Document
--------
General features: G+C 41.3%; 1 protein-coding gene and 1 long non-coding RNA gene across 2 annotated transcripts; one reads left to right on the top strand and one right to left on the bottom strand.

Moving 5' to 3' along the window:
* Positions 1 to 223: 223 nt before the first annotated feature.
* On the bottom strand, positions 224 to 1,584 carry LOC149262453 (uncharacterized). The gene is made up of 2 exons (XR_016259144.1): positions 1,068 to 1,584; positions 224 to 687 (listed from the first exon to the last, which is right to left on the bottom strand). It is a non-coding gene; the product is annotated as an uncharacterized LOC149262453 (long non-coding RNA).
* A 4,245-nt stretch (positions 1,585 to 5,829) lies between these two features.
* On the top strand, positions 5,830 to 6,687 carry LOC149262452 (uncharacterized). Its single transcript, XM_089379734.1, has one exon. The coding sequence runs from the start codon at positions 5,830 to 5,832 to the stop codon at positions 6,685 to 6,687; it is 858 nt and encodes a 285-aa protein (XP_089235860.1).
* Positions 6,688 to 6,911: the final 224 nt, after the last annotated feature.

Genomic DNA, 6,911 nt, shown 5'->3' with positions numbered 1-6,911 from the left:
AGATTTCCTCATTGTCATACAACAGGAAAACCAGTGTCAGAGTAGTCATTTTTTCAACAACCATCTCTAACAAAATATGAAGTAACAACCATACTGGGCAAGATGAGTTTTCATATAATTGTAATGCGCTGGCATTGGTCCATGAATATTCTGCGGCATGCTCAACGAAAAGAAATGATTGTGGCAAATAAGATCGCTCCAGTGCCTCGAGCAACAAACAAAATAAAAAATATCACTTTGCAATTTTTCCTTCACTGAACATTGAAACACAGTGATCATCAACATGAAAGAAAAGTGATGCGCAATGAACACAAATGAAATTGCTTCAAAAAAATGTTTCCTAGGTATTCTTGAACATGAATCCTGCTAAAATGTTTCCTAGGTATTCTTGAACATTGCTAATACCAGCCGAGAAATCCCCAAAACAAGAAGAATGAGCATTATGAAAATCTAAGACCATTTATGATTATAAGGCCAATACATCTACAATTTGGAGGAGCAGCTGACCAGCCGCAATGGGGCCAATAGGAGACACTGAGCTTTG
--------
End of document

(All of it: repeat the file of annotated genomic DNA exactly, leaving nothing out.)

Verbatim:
General features: G+C 41.3%; 1 protein-coding gene and 1 long non-coding RNA gene across 2 annotated transcripts; one reads left to right on the top strand and one right to left on the bottom strand.

Moving 5' to 3' along the window:
* Positions 1 to 223: 223 nt before the first annotated feature.
* On the bottom strand, positions 224 to 1,584 carry LOC149262453 (uncharacterized). The gene is made up of 2 exons (XR_016259144.1): positions 1,068 to 1,584; positions 224 to 687 (listed from the first exon to the last, which is right to left on the bottom strand). It is a non-coding gene; the product is annotated as an uncharacterized LOC149262453 (long non-coding RNA).
* A 4,245-nt stretch (positions 1,585 to 5,829) lies between these two features.
* On the top strand, positions 5,830 to 6,687 carry LOC149262452 (uncharacterized). Its single transcript, XM_089379734.1, has one exon. The coding sequence runs from the start codon at positions 5,830 to 5,832 to the stop codon at positions 6,685 to 6,687; it is 858 nt and encodes a 285-aa protein (XP_089235860.1).
* Positions 6,688 to 6,911: the final 224 nt, after the last annotated feature.

Genomic DNA, 6,911 nt, shown 5'->3' with positions numbered 1-6,911 from the left:
AGATTTCCTCATTGTCATACAACAGGAAAACCAGTGTCAGAGTAGTCATTTTTTCAACAACCATCTCTAACAAAATATGAAGTAACAACCATACTGGGCAAGATGAGTTTTCATATAATTGTAATGCGCTGGCATTGGTCCATGAATATTCTGCGGCATGCTCAACGAAAAGAAATGATTGTGGCAAATAAGATCGCTCCAGTGCCTCGAGCAACAAACAAAATAAAAAATATCACTTTGCAATTTTTCCTTCACTGAACATTGAAACACAGTGATCATCAACATGAAAGAAAAGTGATGCGCAATGAACACAAATGAAATTGCTTCAAAAAAATGTTTCCTAGGTATTCTTGAACATGAATCCTGCTAAAATGTTTCCTAGGTATTCTTGAACATTGCTAATACCAGCCGAGAAATCCCCAAAACAAGAAGAATGAGCATTATGAAAATCTAAGACCATTTATGATTATAAGGCCAATACATCTACAATTTGGAGGAGCAGCTGACCAGCCGCAATGGGGCCAATAGGAGACACTGAGCTTTG